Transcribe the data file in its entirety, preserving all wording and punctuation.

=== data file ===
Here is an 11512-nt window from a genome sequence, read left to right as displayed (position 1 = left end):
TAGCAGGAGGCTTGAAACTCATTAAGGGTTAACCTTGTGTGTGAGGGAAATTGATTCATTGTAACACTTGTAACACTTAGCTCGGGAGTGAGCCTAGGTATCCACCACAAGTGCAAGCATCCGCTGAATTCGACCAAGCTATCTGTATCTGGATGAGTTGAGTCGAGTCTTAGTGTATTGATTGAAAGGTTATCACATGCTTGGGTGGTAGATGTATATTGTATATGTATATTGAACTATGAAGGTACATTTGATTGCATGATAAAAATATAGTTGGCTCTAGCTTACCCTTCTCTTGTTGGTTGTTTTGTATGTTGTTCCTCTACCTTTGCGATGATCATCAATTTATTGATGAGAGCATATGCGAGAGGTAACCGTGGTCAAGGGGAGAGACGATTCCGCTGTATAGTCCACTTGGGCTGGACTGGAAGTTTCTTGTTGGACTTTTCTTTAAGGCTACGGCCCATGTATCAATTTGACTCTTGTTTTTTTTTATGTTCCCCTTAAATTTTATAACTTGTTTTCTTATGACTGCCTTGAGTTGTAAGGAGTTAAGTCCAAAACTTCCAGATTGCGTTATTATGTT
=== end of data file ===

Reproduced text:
Here is an 11512-nt window from a genome sequence, read left to right as displayed (position 1 = left end):
TAGCAGGAGGCTTGAAACTCATTAAGGGTTAACCTTGTGTGTGAGGGAAATTGATTCATTGTAACACTTGTAACACTTAGCTCGGGAGTGAGCCTAGGTATCCACCACAAGTGCAAGCATCCGCTGAATTCGACCAAGCTATCTGTATCTGGATGAGTTGAGTCGAGTCTTAGTGTATTGATTGAAAGGTTATCACATGCTTGGGTGGTAGATGTATATTGTATATGTATATTGAACTATGAAGGTACATTTGATTGCATGATAAAAATATAGTTGGCTCTAGCTTACCCTTCTCTTGTTGGTTGTTTTGTATGTTGTTCCTCTACCTTTGCGATGATCATCAATTTATTGATGAGAGCATATGCGAGAGGTAACCGTGGTCAAGGGGAGAGACGATTCCGCTGTATAGTCCACTTGGGCTGGACTGGAAGTTTCTTGTTGGACTTTTCTTTAAGGCTACGGCCCATGTATCAATTTGACTCTTGTTTTTTTTTATGTTCCCCTTAAATTTTATAACTTGTTTTCTTATGACTGCCTTGAGTTGTAAGGAGTTAAGTCCAAAACTTCCAGATTGCGTTATTATGTT